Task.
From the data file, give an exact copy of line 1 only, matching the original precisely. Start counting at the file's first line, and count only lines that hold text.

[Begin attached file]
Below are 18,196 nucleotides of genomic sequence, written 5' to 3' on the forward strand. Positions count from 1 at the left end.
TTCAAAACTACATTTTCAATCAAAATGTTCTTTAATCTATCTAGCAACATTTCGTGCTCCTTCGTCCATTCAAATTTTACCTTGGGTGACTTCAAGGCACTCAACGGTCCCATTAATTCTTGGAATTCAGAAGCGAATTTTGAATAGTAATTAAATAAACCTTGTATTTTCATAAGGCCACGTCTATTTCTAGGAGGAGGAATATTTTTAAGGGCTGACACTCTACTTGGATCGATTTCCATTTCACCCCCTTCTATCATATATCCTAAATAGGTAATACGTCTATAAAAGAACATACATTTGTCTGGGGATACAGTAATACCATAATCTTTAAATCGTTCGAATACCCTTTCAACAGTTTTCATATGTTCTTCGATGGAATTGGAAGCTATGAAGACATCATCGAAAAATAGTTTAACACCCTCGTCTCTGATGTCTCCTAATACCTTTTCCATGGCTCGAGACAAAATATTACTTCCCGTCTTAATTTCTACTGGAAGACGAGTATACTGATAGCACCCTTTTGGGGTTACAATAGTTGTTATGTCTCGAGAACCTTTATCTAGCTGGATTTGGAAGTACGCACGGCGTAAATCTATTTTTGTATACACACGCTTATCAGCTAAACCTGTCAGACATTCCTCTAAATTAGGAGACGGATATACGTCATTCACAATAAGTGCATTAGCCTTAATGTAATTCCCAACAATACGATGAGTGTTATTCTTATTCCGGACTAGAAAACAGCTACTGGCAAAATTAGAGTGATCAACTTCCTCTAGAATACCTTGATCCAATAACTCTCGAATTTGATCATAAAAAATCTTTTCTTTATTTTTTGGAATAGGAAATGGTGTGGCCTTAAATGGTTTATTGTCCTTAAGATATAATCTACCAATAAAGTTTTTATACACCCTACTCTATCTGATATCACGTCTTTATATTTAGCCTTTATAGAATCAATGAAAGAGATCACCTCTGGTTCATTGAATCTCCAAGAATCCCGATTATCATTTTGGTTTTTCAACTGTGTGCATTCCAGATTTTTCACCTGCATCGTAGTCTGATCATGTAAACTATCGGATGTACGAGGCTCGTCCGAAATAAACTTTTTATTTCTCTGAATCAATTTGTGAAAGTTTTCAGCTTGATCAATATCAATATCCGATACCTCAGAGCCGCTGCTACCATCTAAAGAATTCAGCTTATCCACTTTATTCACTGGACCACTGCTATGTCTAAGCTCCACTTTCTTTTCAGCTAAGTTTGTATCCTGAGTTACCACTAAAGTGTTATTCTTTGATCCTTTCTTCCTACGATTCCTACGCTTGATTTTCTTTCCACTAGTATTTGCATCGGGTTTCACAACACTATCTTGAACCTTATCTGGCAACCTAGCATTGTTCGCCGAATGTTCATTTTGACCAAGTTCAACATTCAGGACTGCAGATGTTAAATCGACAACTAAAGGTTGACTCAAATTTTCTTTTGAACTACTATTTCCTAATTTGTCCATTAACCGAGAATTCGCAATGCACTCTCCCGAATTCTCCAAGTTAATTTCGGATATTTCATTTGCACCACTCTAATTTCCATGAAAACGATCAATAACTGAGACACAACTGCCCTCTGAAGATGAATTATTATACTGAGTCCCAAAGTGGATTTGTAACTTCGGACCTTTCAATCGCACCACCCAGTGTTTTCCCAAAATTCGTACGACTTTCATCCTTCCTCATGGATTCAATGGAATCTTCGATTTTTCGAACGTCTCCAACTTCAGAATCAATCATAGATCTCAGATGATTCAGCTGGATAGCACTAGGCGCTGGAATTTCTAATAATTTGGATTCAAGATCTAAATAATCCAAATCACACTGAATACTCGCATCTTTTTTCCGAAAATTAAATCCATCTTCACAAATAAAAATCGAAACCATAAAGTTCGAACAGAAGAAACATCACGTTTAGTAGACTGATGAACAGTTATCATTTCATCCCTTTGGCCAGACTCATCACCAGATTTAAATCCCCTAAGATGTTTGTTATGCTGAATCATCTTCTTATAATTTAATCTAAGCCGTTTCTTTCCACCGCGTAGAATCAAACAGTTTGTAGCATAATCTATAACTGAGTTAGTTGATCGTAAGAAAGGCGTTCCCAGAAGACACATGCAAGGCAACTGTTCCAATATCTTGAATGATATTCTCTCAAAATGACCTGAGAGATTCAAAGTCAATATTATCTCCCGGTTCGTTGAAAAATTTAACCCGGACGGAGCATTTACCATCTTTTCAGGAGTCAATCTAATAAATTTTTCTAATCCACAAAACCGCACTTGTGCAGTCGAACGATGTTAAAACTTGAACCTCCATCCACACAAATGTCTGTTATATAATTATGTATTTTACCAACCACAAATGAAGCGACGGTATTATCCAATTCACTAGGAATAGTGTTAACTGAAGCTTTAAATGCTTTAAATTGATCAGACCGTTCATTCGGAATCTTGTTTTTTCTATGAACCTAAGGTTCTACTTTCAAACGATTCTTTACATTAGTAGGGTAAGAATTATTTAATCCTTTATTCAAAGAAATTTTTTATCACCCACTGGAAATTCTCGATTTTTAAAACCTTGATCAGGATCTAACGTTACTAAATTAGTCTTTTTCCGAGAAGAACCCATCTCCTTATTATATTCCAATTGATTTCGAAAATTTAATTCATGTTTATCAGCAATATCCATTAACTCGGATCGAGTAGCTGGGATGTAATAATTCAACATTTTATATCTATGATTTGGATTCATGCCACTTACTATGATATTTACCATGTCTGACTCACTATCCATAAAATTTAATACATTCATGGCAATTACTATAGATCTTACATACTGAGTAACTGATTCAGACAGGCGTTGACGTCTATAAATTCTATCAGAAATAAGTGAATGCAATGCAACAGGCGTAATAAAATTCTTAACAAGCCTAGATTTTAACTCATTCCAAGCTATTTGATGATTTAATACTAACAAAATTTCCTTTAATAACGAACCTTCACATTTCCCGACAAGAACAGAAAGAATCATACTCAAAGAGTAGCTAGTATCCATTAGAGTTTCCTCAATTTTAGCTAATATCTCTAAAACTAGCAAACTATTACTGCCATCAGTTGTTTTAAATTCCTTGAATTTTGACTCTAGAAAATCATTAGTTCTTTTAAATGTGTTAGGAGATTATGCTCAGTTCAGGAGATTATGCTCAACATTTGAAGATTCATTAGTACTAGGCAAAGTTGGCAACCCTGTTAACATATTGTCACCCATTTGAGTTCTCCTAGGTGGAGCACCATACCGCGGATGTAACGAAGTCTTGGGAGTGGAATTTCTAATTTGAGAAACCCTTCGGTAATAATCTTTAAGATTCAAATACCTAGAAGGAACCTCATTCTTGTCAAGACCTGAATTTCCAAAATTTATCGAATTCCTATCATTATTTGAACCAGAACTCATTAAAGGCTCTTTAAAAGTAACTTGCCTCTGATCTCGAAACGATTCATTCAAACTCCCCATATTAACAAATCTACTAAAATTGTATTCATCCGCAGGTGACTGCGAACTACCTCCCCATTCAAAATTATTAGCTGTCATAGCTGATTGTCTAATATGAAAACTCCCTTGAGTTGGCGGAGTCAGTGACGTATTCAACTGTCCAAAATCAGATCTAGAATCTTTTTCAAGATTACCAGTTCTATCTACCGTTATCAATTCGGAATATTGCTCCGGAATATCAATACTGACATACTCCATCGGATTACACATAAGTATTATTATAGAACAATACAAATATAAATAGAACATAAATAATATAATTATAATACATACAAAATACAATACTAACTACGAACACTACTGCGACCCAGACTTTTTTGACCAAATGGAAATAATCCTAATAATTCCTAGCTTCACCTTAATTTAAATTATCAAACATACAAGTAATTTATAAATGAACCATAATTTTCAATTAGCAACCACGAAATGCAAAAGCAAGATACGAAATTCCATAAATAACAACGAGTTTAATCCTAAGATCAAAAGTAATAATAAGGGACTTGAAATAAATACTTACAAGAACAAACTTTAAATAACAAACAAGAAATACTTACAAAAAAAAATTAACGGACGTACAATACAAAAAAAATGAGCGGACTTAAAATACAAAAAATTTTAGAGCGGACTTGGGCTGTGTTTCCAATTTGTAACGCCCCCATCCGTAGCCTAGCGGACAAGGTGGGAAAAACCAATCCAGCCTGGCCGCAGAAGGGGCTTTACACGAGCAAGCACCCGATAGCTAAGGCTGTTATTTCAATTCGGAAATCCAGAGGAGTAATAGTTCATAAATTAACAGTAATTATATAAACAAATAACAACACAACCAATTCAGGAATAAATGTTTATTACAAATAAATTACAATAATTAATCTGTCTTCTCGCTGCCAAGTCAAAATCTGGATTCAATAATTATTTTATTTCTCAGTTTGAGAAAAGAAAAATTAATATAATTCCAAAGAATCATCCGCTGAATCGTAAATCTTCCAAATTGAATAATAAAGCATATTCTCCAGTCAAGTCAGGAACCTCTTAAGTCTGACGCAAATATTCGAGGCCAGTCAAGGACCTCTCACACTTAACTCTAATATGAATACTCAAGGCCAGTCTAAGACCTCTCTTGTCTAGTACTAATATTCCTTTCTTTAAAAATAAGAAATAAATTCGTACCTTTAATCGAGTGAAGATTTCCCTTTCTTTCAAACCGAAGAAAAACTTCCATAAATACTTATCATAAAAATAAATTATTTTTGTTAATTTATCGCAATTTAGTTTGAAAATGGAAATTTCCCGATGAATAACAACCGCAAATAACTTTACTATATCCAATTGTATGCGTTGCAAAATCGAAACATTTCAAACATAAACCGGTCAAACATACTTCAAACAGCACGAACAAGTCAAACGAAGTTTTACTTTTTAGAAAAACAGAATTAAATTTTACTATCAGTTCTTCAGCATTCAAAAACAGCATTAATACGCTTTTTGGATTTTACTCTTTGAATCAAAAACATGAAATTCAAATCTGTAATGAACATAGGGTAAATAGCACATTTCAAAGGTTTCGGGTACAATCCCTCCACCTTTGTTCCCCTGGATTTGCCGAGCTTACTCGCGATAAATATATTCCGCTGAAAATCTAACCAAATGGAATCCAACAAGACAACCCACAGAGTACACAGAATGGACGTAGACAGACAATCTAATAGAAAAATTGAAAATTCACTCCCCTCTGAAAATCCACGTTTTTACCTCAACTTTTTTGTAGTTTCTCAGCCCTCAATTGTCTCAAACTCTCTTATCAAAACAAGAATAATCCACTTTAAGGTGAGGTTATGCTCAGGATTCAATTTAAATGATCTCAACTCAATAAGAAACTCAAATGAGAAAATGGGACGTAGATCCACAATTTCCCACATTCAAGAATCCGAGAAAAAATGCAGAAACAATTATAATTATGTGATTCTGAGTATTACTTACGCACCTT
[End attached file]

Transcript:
Below are 18,196 nucleotides of genomic sequence, written 5' to 3' on the forward strand. Positions count from 1 at the left end.